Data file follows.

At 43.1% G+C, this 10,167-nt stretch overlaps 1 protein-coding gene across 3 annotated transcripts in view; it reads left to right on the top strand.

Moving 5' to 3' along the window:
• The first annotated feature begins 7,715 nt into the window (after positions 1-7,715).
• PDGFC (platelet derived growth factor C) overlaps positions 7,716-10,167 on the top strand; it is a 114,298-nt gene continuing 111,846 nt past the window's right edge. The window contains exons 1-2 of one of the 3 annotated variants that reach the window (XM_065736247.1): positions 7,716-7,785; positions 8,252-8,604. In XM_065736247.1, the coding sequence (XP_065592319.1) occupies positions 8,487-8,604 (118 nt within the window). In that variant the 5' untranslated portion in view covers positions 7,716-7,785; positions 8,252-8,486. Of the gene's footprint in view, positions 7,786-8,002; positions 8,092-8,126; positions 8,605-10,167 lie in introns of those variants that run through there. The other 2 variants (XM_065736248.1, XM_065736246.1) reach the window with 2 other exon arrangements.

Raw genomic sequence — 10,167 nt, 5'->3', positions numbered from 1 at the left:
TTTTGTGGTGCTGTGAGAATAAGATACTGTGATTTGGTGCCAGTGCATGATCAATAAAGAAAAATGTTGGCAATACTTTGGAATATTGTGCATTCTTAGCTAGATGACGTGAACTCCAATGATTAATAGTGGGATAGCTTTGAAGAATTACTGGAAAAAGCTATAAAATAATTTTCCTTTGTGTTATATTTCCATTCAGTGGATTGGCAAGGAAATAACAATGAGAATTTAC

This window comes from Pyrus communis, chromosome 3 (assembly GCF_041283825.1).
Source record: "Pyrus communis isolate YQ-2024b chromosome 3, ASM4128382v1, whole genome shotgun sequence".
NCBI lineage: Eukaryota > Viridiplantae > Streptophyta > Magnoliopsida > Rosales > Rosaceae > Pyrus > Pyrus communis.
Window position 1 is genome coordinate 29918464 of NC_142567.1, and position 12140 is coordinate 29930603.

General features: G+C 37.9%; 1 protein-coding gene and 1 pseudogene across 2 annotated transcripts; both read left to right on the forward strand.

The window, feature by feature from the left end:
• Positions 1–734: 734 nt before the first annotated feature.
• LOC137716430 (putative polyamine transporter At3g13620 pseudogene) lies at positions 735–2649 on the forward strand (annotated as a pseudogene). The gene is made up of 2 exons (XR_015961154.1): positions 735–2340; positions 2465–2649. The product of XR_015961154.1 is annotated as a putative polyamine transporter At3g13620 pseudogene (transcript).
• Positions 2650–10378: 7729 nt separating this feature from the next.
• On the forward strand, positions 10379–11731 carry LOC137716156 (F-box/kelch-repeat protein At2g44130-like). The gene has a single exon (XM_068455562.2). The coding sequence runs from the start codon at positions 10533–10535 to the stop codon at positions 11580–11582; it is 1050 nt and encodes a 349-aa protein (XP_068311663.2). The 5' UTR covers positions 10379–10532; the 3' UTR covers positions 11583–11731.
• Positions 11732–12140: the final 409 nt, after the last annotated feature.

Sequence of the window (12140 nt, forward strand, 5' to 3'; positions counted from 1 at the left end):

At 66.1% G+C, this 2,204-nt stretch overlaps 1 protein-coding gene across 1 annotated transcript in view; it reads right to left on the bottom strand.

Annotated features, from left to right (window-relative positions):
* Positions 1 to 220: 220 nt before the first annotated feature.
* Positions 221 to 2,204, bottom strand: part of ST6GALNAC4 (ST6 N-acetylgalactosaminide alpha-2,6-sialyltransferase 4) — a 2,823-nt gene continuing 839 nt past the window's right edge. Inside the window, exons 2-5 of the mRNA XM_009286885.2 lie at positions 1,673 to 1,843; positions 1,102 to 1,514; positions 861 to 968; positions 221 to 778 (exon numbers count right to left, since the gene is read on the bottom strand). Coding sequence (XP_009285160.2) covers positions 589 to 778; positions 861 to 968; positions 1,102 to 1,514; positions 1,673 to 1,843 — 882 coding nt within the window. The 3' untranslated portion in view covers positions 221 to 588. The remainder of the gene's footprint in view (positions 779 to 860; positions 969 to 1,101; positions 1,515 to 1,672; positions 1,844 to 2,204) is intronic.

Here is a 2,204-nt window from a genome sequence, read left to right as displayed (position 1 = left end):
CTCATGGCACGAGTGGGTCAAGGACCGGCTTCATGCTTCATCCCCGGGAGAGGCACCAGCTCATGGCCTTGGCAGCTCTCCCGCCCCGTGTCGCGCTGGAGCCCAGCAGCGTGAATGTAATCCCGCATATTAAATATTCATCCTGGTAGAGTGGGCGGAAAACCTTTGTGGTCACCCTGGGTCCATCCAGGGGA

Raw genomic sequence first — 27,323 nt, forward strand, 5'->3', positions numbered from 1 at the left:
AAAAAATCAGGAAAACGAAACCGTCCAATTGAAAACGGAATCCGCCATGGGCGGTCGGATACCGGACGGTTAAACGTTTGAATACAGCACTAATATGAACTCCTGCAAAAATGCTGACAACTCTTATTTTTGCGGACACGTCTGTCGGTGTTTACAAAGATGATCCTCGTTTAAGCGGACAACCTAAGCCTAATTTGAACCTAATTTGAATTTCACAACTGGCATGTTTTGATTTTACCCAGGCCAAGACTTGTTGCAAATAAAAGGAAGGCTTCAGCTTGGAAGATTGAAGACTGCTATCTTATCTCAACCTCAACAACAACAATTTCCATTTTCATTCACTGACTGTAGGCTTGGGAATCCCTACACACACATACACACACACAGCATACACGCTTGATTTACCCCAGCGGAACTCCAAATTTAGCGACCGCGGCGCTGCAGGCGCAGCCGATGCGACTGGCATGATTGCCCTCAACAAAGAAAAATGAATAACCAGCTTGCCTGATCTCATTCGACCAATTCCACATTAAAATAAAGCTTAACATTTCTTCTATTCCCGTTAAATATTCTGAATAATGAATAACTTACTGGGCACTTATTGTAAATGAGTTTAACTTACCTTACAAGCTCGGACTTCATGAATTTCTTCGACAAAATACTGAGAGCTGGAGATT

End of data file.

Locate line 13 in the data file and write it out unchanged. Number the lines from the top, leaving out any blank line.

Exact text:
• Positions 1–734: 734 nt before the first annotated feature.